Indeed, the New Testament writers make it clear that we are dead in our trespasses and sins. You can’t get much self-help out of a dead person. Corpses need new life, and that only comes from without. Nor are we already god, and just need to realise that. We are created by the one true living God, and designed to have a personal relationship with him, but that depends on how we deal with the sin question.

    Acknowledgement of sin (not just airy fairy concepts of maya and renunciation of the ego) is what is needed. We are genuine individuals made in the image of God, so we have worth as individuals, and our individuality is not meant to disappear and merge into the Oneness. But our selfishness and sin have separated us from our Creator, and Jesus is the only way back to the Father.

    But our individual self is hopelessly lost in sin and selfishness, which is why Christ came. He said he came to seek and to save those who are lost, and made it clear that all of us are in this camp.

    So I would urge you again to read the Gospel accounts of Jesus, without your Eastern-coloured glasses on. Let Jesus speak for himself, and see what he has to say.

    I will keep you in my prayers. Thanks again for writing.

    Regards,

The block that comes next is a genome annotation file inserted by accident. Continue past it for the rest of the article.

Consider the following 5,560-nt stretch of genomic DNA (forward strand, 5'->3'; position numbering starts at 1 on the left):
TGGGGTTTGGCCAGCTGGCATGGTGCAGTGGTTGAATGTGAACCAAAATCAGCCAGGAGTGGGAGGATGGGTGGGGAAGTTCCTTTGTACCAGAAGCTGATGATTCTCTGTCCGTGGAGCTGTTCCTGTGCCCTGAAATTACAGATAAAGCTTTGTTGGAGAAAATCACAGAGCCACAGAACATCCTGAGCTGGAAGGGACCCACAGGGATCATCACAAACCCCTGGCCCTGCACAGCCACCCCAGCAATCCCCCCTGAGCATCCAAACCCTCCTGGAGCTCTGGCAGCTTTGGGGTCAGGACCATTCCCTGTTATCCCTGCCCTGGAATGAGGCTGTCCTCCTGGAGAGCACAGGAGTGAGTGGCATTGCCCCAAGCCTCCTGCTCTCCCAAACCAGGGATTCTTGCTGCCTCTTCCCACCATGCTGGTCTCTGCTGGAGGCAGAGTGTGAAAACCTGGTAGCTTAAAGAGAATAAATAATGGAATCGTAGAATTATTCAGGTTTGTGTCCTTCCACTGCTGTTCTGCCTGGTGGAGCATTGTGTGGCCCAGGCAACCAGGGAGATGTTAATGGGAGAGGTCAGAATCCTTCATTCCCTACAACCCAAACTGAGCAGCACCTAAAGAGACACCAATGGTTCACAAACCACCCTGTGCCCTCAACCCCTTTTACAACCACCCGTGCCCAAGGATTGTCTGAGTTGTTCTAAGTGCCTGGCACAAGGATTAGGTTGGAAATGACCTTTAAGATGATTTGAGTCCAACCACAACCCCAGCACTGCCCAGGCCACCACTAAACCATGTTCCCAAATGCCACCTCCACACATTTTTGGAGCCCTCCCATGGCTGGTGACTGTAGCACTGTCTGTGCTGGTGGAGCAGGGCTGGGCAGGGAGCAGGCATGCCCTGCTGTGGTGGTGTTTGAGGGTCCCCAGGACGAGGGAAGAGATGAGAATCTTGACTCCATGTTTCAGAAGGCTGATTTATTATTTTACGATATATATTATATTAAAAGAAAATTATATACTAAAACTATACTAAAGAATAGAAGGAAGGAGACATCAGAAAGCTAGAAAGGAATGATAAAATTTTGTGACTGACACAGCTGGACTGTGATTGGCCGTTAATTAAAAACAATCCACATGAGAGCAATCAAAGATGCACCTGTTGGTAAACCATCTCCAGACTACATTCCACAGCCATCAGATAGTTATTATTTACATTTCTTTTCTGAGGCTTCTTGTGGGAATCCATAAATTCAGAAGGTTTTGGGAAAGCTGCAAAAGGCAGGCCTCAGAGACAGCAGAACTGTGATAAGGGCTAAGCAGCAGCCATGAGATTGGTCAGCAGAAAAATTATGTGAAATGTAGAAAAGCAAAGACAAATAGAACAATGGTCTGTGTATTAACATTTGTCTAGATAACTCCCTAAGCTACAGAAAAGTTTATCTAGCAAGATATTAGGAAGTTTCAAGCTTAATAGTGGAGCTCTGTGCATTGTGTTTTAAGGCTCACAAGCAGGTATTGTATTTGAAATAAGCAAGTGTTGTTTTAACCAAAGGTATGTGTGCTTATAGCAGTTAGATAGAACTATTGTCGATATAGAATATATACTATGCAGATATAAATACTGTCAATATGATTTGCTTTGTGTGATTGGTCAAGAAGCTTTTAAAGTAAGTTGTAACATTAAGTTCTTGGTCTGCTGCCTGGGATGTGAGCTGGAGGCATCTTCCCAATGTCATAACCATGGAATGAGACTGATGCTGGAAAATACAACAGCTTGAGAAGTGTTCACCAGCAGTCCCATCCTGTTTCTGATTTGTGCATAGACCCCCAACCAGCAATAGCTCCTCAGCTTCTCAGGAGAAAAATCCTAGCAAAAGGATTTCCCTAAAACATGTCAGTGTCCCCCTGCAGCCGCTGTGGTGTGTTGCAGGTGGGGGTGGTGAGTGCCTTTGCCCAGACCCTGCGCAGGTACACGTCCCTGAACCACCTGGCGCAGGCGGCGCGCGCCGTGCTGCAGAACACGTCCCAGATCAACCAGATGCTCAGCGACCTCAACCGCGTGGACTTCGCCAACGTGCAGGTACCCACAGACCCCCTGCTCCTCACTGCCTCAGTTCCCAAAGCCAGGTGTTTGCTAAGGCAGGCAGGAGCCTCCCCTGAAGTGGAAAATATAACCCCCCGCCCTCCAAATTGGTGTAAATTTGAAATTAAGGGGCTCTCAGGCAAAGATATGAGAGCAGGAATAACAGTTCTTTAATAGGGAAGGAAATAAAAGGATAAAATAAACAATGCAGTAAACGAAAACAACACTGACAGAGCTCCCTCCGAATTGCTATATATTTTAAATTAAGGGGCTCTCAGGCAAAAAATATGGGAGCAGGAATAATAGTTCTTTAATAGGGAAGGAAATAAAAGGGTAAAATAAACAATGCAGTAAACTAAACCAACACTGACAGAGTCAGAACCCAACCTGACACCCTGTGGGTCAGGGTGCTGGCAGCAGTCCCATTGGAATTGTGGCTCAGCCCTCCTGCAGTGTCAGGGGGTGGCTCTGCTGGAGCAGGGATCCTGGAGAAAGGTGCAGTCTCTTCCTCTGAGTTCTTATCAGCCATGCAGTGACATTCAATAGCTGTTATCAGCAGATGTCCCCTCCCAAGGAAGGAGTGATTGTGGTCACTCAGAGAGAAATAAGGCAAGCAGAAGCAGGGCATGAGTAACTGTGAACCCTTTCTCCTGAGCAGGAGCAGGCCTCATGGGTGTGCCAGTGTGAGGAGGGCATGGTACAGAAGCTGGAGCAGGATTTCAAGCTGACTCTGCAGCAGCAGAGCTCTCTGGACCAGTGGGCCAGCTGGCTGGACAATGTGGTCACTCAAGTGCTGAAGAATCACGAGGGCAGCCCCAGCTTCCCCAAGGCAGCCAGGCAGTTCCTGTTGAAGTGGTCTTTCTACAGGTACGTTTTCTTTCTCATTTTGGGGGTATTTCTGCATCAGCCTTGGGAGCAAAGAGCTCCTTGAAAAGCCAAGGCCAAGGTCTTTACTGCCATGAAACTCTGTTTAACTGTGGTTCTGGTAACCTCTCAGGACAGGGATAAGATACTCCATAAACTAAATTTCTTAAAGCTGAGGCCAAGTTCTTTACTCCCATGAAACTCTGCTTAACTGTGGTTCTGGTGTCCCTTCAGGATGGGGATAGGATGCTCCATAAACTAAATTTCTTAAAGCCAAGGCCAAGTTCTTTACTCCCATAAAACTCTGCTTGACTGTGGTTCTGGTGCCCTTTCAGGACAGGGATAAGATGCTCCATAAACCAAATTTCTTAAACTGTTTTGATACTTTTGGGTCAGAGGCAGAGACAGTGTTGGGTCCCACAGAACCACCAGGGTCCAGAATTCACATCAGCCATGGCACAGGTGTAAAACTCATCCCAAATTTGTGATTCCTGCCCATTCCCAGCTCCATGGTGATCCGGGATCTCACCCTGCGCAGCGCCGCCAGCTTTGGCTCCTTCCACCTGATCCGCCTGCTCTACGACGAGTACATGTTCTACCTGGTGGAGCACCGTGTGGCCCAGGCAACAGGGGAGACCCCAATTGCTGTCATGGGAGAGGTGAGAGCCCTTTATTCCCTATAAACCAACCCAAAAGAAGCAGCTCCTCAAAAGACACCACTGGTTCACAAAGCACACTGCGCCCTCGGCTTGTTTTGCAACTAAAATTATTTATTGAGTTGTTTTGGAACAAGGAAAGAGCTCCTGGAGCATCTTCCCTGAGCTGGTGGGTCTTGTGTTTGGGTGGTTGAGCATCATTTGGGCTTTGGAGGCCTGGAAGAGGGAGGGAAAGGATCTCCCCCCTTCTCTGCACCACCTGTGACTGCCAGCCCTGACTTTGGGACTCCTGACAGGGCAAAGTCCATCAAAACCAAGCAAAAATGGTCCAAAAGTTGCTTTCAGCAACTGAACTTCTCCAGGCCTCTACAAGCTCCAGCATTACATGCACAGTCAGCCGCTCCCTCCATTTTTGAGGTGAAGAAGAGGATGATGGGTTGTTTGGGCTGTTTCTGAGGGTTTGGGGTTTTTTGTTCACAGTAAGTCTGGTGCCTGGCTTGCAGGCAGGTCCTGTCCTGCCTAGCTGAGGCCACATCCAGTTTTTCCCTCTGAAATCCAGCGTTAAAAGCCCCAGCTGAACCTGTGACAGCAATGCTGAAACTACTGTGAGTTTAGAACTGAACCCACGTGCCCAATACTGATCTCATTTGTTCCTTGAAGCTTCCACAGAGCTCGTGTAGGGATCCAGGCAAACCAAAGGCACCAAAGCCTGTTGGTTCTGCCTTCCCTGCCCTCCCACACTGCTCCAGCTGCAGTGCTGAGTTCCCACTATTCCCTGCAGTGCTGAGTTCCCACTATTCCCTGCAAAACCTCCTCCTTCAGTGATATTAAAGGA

Bill Muehlenberg, CultureWatch

  • Bill

    Real name? Do you mean the name I had before I legally changed it to my present real, legal name? From my perspective we have all had many names over many lives yet remain the same individual soul. 🙂

    Again, my spiritual path is monotheistic and does not involve merging my individual self into the One, but rather establishing and eternal relationship with God.

    I do not think that the concepts of maya (illusion) and renunciation of ego (false identity) are airy fairy in comparison to the Christian concepts of original sin and the devil. Perhaps I should ask you to take off your Christian glasses and reexamine them. Basically there is a difference between the flesh and the spirit, and to look for one’s fulfillment in the flesh is to be in illusion as to where it can actually be found—in the spirit. Renunciation of the ego is about forgoing selfishness and becoming selfless in the service of God, wherein one’s true identity as an eternal servant of God is revealed.

    As for the Christian claim of salvation through Christ alone, I do not believe that this claim has much power to endure in the present largely pluralistic times we live in. Catholics have certainly altered their stance since my days of Sunday school.

    If the son is the father in that both of them are God, then for Jesus to say that he is the way, etc. is to say that the way, the truth, and the light is through God alone. I understand that you have interpreted such passages narrowly and in your mind more accurately, but certainly such passages do lend themselves to broader interpretations, especially when one can find similar ones in other scriptures and followers of either scripture that are saintly and sincere.